to interdict any aggressor. Built by St Kitts’ slaves, under the supervision of the Royal Engineers it is a substantial structure with all manner of outbuildings, a citadel and unparalleled arcs of fire (with the exception of the highest point of the island, to the fort’s east – more of that later). Atop a massive basalt hill it is almost impregnable, to the extent that when 8000 French troops attacked the 1000-strong British garrison in 1782 they were able to hold out for 30 days until their surrender. It was a short-lived occupation by the French who ignored the fact that they were overlooked from the east and this approach from the British regained them the control that they maintained until the end of the Napoleonic era.
The Citadel now houses, aside from the many recovered canons, a museum focusing on the British rule of St Kitts and their decision to push to leave the empire in the wake of the Second World War. In addition there was an excellent simplification of the Slave Triangle for the kids which the children looked at as a small project – particularly as we will have sailed it by the time we
return and that so much of the Caribbean history is to inextricably linked to it.
Finally we end up for lunch at the Ottley Plantation for lunch in the most stunning gardens and grounds. Worked by slave labour Ottley Plantation cultivated huge amounts of sugar cane to be sent across the British Empire. Now only workers from Guiana will undertake the physically demanding and poorly paid labour, the locals still regard it as an injustice against them and it was clear that when the newly-liberated slaves needed paying that the sugar cane business could no longer function, particularly when compared to the new sugar beets being grown closer to home and now sugar cane simply grows like a weed across the wasteland of St Kitts.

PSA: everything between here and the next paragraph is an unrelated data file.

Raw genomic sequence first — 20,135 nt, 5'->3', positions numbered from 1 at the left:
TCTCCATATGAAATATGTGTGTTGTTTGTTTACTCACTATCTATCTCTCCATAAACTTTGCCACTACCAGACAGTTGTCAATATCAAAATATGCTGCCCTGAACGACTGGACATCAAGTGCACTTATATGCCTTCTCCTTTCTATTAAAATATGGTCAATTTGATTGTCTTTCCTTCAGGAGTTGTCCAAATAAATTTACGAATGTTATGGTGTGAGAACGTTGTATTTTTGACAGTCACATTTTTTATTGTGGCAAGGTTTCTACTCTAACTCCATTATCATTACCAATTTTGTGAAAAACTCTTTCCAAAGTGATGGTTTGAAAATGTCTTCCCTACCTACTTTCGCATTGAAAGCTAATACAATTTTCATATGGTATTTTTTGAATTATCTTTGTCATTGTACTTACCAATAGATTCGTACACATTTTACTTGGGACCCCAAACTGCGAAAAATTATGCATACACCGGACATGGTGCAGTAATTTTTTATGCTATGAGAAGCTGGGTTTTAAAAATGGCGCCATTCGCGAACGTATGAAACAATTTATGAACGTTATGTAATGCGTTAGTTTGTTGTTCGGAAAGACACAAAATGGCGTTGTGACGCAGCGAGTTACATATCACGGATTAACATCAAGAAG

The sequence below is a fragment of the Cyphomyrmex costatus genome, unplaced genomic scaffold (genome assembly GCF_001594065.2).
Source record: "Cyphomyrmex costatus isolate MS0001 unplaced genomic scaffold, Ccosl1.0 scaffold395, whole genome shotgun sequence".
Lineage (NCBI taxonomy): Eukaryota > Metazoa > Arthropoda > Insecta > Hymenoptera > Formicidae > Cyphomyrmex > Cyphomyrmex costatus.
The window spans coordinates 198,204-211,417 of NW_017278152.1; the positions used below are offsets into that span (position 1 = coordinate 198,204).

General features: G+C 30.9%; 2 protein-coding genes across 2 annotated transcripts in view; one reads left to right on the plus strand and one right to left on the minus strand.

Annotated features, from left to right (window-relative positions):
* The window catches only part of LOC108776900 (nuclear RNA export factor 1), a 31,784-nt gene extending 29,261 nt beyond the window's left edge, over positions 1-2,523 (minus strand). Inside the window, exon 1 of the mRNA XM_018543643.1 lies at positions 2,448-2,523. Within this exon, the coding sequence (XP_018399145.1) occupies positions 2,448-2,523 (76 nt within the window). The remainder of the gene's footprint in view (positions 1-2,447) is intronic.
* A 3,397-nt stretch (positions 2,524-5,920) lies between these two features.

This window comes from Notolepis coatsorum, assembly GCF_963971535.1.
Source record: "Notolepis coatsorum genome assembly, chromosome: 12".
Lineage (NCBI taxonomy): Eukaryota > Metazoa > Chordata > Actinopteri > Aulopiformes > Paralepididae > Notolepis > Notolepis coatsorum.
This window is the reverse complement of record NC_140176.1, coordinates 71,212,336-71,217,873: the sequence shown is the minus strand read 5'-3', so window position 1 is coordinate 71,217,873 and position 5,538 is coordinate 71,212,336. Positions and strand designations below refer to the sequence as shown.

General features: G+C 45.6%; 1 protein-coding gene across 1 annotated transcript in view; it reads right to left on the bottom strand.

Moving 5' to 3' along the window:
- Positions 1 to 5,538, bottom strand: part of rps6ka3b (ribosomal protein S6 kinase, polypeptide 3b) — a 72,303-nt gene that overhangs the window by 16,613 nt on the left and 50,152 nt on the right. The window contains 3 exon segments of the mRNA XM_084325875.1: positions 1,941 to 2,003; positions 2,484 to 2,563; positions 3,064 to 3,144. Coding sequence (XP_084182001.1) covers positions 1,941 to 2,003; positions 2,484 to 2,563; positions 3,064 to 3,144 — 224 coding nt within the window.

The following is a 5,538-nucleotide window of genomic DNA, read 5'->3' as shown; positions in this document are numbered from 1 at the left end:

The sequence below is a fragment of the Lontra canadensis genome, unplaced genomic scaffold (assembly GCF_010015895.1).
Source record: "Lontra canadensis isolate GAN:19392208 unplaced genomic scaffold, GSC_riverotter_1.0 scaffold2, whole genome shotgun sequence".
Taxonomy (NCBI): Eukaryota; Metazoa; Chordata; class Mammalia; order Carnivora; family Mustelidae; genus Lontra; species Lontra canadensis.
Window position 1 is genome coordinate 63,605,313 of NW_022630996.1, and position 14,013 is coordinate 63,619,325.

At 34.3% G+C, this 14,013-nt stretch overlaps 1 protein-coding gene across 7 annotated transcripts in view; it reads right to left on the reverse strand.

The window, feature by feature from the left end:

After a walk around the jungle path we complete the circular route around the island and find ourselves at the southern tip going past roadside tribes of green monkeys, brought to the island by the French. They watch our car like their Kwik-Fit fitter-cousins of Windsor Safari Park as an ideal target for removing windscreen rubbers and wing-mirrors. We roll cautiously on and make it for sun-downers with a fabulous view over the
Caribbean Sea, Sally and Richard happily enjoying the pace of life that ensures that a drink is in hand by 1800 daily!
Sally and Richard decide to take a ferry to Nevis the following morning. Charlestown is underwhelming and after a short visit they find themselves transiting back to St Kitts. We decide that Port Zante is too hot school aboard so we head back to Palm Gardens to do school in the shade, have a light lunch and swim in the pool. Just our luck to find that all the dance crew from a visiting cruise ship have descended upon the same venue. Some of the scenery is wonderfully tight and appealing, a few of the male dance-troop members show a fine line in speedos upon frightening toned bodies. Gloria Gaynor, Erasure and the Pet Shop Boys have nothing on these fellows! Note to self – don’t break out the speedos on a cruise ship – a whole new concept of cruising – “Hello Sailor!”
The Blues and Sally and Richard all drop by for a late afternoon swim before we head back. It is a wonderful end to Sally and Richard’s stay as the following morning
they must head home, via Antigua. They are wonderful crew-members who know their way about the boat and have understood the cruising mentality and the pace of life that we work at. I think they also understand that it is not a holiday, but an altogether different sort of lifestyle. Richard has a good understanding of the sailing and has, I think, really enjoyed the challenge of driving the boat (hopefully he’ll come on Niki for some cross-channel stuff) and Sally has seen, more than any of our other visitors, just how hard Lisa works with school, childcare and the logistics of provisioning – has pulled up her sleeves and willingly got involved. It is the Open Blue girls that set the tears rolling as they give Auntie Sally (as they are also calling her) good-bye cards. It is an emotional and lovely goodbye.
It is time for us to move on. The Bucket Regatta in St Barths is beckoning (or so we’re led to believe – well done Tim!). We make our way down the coast, unknown to us, Madfish and Chewsy are visiting Brimstone Fort and take some great photos of us under the barrels of the
guns (thanks guys). We enjoy a fine upwind sail to Gustavia, heeled over but absolutely munching the miles. In light winds Open Blue holds us but as the sea and wind picks up Fabiola surges off, tight on the wind – she’s made for this kind of stuff and even when heeled over she is rock-solid – upwind at 8 knots.